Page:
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Year of the Rooster
February 12, 2017

Happy Lunar New Year! Or Tet, or Chinese New Year, or whatever you'd like to call it. Friday night, January 27 was New Year’s Eve. We have left behind the Year of the Monkey and entered the Year of the Rooster!

It caught me a little by surprise. Last year I enjoyed Tet festivities in Hanoi, and I had it in my head that Tet happened in February and was a “spring” thing. After all, the fifteen-day sequence of celebrations is often called “Spring Festival” in Chinese.

But the exact dates shift around a quite bit, and definitely tilt towards winter. Lunar year begins on the first new moon between 21 January and 20 February, which means it is usually only two moons after the winter solstice.

To be more precise, we have entered the Year of the Fire Rooster, since in the twelve-year cycle the animal components are modified by the five elements. What does this mean? Lots of things, if you wish to dig into astrology. This might be a good year to be punctual, trustworthy, and to manage your money. But hell, every year is good for that isn't it. Also, people might be a little more polite this year, be a little bit less stubborn, and keep up with their tendency to complicate things. I’m gonna work on the first two and ditch the third.

Zodiac aside, one thing’s for certain: The Rooster crows. The Rooster is a WAKE UP CALL.

And that’s a good thing. Maybe it was an essential thing if you lived in the days before alarm clocks.



I like to think of the Year of the Rooster as an ongoing invitation to wake up. Be present, be aware. And to keep asking myself, “What am I learning here? What is my life teaching me? And what am I going to do, right now, in this moment?”



On a sort of different note, we opened "The Unsinkable Molly Brown" at the Jesters Dinner Theater last night, after several delays for several reasons including not having a kitchen until yesterday. Talk about awareness! Negotiating myriad scene and costume changes while remembering lines and songs was all good fun, and I can’t wait to go back and do it all again plus wait tables today.

For all you lovers out there, we have a special performance of this Colorado love story coming up on Tuesday night, in celebration of Valentine’s Day. For tickets you can go to the Jesters website, or call 303-682-9980. We run the show into April.

In other news, I recently signed a contract to write a book about 101 hikes in the Rocky Mountains close to Denver, scheduled for publication in 2019. To get started I made a list: 140 hikes to walk and whittle down. I’ve got a lot of work to do! And I am on it.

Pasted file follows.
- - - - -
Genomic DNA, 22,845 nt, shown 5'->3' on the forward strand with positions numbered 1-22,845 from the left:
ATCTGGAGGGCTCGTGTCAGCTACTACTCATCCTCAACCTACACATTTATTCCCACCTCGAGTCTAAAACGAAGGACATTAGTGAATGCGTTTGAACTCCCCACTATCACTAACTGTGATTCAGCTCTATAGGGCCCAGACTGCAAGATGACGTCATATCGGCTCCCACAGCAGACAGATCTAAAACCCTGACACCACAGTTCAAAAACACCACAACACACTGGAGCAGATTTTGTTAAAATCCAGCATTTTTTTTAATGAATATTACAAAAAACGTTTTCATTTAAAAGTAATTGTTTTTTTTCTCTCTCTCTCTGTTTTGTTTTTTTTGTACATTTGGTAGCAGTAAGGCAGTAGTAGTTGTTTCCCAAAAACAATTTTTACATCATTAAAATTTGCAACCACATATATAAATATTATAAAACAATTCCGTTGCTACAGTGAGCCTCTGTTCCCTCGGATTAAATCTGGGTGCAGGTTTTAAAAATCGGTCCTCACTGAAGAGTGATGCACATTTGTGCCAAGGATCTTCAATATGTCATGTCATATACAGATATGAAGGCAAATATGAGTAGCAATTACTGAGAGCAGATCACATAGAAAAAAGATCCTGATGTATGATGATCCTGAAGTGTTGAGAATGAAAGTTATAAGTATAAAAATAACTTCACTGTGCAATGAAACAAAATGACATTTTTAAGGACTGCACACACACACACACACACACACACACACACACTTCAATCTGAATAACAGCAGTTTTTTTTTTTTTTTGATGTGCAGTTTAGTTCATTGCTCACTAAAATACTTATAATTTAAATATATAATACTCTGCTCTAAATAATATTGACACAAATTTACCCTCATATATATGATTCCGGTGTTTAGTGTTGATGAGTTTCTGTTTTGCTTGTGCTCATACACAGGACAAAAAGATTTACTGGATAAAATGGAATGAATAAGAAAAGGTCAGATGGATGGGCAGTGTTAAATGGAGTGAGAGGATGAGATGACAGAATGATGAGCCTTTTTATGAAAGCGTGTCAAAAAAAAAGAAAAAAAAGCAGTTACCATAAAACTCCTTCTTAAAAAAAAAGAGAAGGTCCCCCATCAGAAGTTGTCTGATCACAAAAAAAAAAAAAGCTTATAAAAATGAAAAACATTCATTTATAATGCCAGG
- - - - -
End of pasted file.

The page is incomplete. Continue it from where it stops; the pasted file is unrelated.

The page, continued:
Speaking of…does anyone want to go hiking with me? Let me know, I’d love to have you come along. I am out there several times a week all through this Year of the Fire Rooster. Also, you can be in the book if you want to – your beautiful front or backside, your choice. My publisher wants people in the pictures we include with the hikes, so readers can ‘see’ themselves on the trails.

One thing I am certainly waking up to thanks to this project: There is a ton of truly great hiking to be done here all year round.

Who needs to wait until summer? It’s been a great gig so far: say on a Thursday morning, walking up through scented ponderosa forest in sunshine, patches of snow, mule deer hopping around and ogling me. Doesn’t suck, for a job.



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Arbor Day in Enero
El 11 de enero (January 11th), 2017

I swung by my town’s tree limb diversion center today to drop off a few bags of leaves. Typical Colorado, after New Year’s snow we had a warm dry spell last week before it chilled down and snowed a foot, so I had a window to rake the back yard. I was out there in shorts and a tee shirt doing it.

Autumn leaf collection around here can be challenging. Lots of times it snows before the leaves all fall off. Other times they fall and then it snows on top of them, and it is easy to never get around to it until spring (that’s what happened with me last year). This year was a bit different: I took off traveling at the beginning of October and didn’t get back until a few days before Christmas. But the leaves called to me during those warm dry days last week and I went out and got them.

I never did get a Christmas tree this year since I got back so close to Christmas. This was the first year in I don’t know – a couple of decades? – that I didn’t have a tree. Even when I lived in India I had a little tree in my apartment. Since I was in Vietnam and its environs this year in the run-up to Christmas, I saw only an occasional pink or blue decorated plastic tree in stores and coffee houses dotting the cityscapes. Then I got back to Colorado and got with the X-mas spirit, acting in “Scrooge” at the Jesters Dinner Theater. There were lots of decorations there and that was my tree this year.

But today, I got showered in Christmas trees! At the tree limb diversion center I was greeted by a whole mountain of them.

It was wonderful. I suppose you could look at this in a different way and see it as not so wonderful, but to me it was lovely. And they still smelled like Christmas! And sure, it was only a massif of unwanted evergreen, but I found myself standing and gaping. So many trees, hundreds, thousands of them. It’s weird. I felt the power of each one. Each individual tree had been the objective of an outing by someone, or by a family, and selected (usually after some debate), brought home (not easy!), decorated, and loved for so many days and nights. Each one. Each had been an object of happiness and delight, and probably a majority had been loved by children. Standing there faced with them all, I felt the cumulative power of the love and toil and celebration that had been involved with each one, including their planting, cultivation, harvest, and transport. Though they were simply discarded drying-out hunks of organic matter, each one radiated energy.